Postcard from the field: Buoyer at Work in Port of Requena, Loreto

By Climatelinks

This common sighting in the rivers of the Peruvian Amazon portrays a "buoyer," a person whose job consists of untying timber that has floated to the banks of the river. The timber is on a downstream journey that takes over 24 hours. Nearly 40% of the Amazonian population in Peru relies economically on the timber value chain, including over 250,000 families, mostly of indigenous descent. This presents a unique opportunity to draw increased attention to the challenges and opportunities that the forest sector faces nationwide. 

USAID’s Pro-Bosques Activity uses timber harvesting to promote sustainable forest management in Peru and strengthen forest governance with innovative forest control and monitoring tools, while promoting private sector engagement and indigenous participation in forest value chains.

Postcards from the field features submissions to the Climatelinks photo gallery. This photo was submitted to the “Adapting to change - from communities to countries” category of the 2019 Climatelinks photo contest. The Climatelinks community is encouraged to submit new photos to the gallery through this submission form.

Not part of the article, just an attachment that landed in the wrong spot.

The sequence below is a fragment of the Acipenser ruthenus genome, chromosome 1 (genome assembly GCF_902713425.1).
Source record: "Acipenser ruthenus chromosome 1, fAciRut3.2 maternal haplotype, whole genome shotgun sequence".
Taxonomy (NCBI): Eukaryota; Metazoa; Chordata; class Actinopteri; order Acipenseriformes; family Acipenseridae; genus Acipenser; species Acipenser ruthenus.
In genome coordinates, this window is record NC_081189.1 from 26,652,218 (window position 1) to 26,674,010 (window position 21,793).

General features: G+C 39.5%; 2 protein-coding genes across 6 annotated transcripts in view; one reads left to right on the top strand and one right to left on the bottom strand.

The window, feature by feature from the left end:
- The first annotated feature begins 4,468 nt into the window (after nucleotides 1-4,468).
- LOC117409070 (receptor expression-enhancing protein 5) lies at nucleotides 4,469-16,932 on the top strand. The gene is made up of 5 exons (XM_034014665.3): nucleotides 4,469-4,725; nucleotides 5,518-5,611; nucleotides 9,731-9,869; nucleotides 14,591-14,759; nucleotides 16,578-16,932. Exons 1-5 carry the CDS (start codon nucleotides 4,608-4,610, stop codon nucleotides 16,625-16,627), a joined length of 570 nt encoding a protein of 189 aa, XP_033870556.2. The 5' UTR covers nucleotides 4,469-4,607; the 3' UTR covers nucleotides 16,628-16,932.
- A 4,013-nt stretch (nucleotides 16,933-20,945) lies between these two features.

Country
Peru
Strategic Objective
Adaptation
Topics
Adaptation, Biodiversity, Conflict and Governance, Indigenous, Sustainable Land Management, Natural Resource Management, Private Sector Engagement
Region
Latin America & Caribbean

Climatelinks

 

Climatelinks is a global knowledge portal for USAID staff, implementing partners, and the broader community working at the intersection of climate change and international development. The portal curates and archives technical guidance and knowledge related to USAID’s work to help countries mitigate and adapt to climate change. 

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